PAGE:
Last Updated on May 5, 2015, by eNotes Editorial. Word Count: 864
Showalter asserts that women in England shared a subculture through the physical experience of the sexual life cycle, which could not be openly discussed. This situation created a close sisterly bond among women writers and between women writers and their female audiences. Although women wrote fiction before 1840, Showalter begins her study with this date because women who wrote during and after that time wrote professionally, for publication.
The feminine novelists are divided into three groups: the great innovators, such as the Brontës, Elizabeth Gaskell, Elizabeth Barrett Browning, and George Eliot, who became role models for later women writers; their imitators, such as Charlotte Yonge, Margaret Oliphant, and Elizabeth Lynn Linton; and the sensation novelists and children’s book writers who more easily consolidated domestic and professional roles. The feminine novelists were caught in a double bind: They wanted to achieve, but they did not want to appear unwomanly in doing so. This dilemma was brought about by traditional Victorian gender roles that separated men into public life and women into domesticity. Writing was a self-centered, public act; woman’s duty was supposed to be private and other-centered. Victorian women were also denied a language with which to express themselves; traditional gender roles undermined their ability to write about sexuality or strong feelings.
The feminine novelists were predominantly upper-middle-class, were less well educated than their male counterparts, and wrote to support themselves. Feminine novelists often used pseudonyms to circumvent objections by their families and to prevent gender-biased criticism of their work. They took their domestic roles seriously and tried to integrate their personal and professional lives.
No matter how professional they tried to be, however, feminine novelists had to deal with the Victorian double critical standard that judged them as women rather than artists; women’s literature was deemed inferior to men’s literature because women were supposedly physically and biologically subordinate to men and because women’s experience, the basis for their fiction, was limited. It was believed that women’s writing was compensatory; they wrote because they could not fulfill their “natural” destinies as wives and mothers. This double critical standard caused Charlotte Brontë to publish Jane Eyre (1847) and George Eliot to publish Adam Bede (1857) pseudonymously.
Showalter argues that the heroines and heroes of the feminine novelists tended to reflect the writers’ desire for a merging of Victorian gender roles. Feminine novelists such as Brontë and Eliot created heroines who combined male qualities of strength and intelligence with female qualities of domesticity and sensitivity. Their heroes, who tended to be either impossibly good or improbably monstrous, projected their authors’ desire for male power and freedom.
The feminine novel was subverted by the sensation novelists, who had a better understanding of the business of publishing than their predecessors had had. In the 1860’s, for example, presses and magazines owned by women successfully competed in the male-dominated publishing industry. Sensation novels expressed their authors’ anger and desire for autonomy more overtly than did the domestic novels. They are typified by Mary E. Braddon’s Lady Audley’s Secret (1862), in which the heroine deserts her child, assumes a false identity, commits bigamy, tries to commit murder, and is ultimately incarcerated for insanity.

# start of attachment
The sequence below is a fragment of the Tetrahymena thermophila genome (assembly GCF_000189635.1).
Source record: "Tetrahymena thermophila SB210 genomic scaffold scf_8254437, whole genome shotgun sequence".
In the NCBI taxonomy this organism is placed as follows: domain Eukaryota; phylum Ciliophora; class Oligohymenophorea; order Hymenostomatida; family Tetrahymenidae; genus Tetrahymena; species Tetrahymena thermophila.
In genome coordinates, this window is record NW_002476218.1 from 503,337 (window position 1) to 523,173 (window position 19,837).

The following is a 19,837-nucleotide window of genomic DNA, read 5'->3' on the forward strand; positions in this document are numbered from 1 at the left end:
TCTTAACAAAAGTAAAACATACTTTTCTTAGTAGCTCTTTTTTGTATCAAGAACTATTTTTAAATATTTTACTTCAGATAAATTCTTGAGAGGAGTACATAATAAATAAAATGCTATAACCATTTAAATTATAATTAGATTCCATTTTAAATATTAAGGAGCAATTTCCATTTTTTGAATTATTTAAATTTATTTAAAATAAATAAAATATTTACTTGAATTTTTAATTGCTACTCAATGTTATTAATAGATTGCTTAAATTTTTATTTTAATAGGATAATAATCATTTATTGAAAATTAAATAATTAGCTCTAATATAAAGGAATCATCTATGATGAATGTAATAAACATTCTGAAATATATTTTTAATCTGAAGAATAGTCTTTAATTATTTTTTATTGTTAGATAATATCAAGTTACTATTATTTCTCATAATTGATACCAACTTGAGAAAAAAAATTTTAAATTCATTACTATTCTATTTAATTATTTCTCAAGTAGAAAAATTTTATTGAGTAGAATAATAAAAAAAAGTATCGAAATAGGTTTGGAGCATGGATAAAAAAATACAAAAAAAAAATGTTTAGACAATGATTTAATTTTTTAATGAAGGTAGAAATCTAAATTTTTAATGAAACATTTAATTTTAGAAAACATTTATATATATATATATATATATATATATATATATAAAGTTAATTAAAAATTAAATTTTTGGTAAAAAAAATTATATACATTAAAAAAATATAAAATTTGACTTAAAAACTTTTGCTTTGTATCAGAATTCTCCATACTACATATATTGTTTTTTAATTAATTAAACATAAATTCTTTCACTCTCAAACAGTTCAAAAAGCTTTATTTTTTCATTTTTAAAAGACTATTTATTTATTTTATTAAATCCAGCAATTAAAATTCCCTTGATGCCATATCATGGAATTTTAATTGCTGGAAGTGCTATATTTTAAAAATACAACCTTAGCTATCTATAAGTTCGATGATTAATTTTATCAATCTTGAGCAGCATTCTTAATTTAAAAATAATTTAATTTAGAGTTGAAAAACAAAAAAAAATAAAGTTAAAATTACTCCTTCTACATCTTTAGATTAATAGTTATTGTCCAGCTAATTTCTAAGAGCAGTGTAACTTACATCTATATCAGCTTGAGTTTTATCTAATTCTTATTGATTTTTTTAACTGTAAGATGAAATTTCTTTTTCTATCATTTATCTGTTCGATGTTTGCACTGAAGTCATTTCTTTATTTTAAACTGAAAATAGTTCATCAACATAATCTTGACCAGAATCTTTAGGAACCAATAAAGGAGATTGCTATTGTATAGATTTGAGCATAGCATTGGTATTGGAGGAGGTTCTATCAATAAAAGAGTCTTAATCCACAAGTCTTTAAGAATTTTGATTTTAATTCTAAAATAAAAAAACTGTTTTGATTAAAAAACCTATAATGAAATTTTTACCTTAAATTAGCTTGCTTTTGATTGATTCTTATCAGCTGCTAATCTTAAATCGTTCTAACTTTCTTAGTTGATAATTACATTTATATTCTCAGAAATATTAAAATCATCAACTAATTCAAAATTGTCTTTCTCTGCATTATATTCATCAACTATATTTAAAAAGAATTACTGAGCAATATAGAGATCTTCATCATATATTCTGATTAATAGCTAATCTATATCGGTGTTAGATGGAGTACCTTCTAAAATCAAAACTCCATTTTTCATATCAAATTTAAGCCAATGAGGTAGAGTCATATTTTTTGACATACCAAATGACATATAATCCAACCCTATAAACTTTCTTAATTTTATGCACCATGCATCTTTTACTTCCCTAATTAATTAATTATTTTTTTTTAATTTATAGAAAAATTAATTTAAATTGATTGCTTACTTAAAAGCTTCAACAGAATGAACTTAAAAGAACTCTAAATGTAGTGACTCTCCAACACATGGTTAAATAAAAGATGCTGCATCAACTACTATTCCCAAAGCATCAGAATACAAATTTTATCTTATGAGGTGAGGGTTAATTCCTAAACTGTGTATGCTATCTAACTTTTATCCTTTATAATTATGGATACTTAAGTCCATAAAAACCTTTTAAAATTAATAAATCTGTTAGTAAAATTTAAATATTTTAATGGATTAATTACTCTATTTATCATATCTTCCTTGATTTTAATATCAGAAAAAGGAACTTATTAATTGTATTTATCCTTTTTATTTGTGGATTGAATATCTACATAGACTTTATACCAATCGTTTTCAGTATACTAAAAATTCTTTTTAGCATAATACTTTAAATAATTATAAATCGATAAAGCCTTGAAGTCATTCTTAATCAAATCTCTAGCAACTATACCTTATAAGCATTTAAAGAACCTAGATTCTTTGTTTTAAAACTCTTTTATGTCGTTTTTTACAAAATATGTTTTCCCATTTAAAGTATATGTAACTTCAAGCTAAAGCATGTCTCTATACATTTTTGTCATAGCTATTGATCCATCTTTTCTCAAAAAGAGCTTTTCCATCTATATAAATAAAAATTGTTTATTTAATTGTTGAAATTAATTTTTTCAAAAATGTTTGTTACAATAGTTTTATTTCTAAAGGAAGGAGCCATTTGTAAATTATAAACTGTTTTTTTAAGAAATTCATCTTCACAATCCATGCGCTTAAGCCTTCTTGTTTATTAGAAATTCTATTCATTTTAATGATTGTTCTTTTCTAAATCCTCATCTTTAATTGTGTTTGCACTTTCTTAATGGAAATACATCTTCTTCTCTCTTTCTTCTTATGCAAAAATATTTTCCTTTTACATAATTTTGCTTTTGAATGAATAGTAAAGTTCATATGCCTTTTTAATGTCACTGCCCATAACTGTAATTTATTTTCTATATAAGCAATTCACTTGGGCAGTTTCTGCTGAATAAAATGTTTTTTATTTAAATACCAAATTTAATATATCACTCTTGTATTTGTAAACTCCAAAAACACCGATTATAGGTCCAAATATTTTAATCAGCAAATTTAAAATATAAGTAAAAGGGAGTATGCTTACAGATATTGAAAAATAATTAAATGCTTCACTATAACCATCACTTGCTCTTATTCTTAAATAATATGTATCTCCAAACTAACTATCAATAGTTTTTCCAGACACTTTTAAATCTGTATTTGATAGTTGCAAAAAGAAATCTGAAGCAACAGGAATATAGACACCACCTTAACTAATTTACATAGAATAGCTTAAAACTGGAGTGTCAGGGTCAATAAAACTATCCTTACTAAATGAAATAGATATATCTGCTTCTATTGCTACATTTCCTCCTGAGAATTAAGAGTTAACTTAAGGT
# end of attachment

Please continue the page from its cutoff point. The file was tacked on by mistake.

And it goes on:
Showalter describes the feminist novelists as soberly and seriously assuming the duty of sisterhood. These women appropriated the Victorian myth of female influence and took their assumed spiritual superiority as a mandate for moral leadership. Yet feminist authors did not have specific goals and produced little literature. Showalter sees both their personal lives and their fictional heroines as characterized by unfulfilled promises and a turning inward. Even though the women writers of the suffrage movement produced few novels, Showalter contends that they provided an important bridge between the feminist novelists and the postwar female aesthetic.
The female novelists exchanged the militancy of the feminists for retreat. Their literature is characterized by self-hatred, self-annihilation, and evasion. Showalter examines the life and literature of one of the most famous female novelists, Virginia Woolf, to show how these characteristics emerge. Showalter calls Woolf’s solution to the problem of female identity “the flight into androgyny.” Whereas feminist critics tend to see Woolf’s ideas about androgyny as a viable response to the problem of gender, Showalter contends that it represents a denial of experience and feeling which can only lead to death. She argues that Woolf projects the negative and troubling female qualities of anger, aggression, and sexuality (qualities with which Woolf struggled in her own life) onto her male characters rather than dealing with their presence in women’s lives.
In the final chapters of the book, Showalter looks beyond the female aesthetic to contemporary British women writers who are combining feminine realism, feminist protest, and female self-analysis with political and social awareness. She looks at the impact of the women’s liberation movement on these novelists and concludes that they must find a balance between an art that links them solely to women’s emancipation and a cultural denigration of women’s experience as limited and stunting. The room of one’s own for contemporary women novelists, she believes, must be a place from which they can move out into the world of action.
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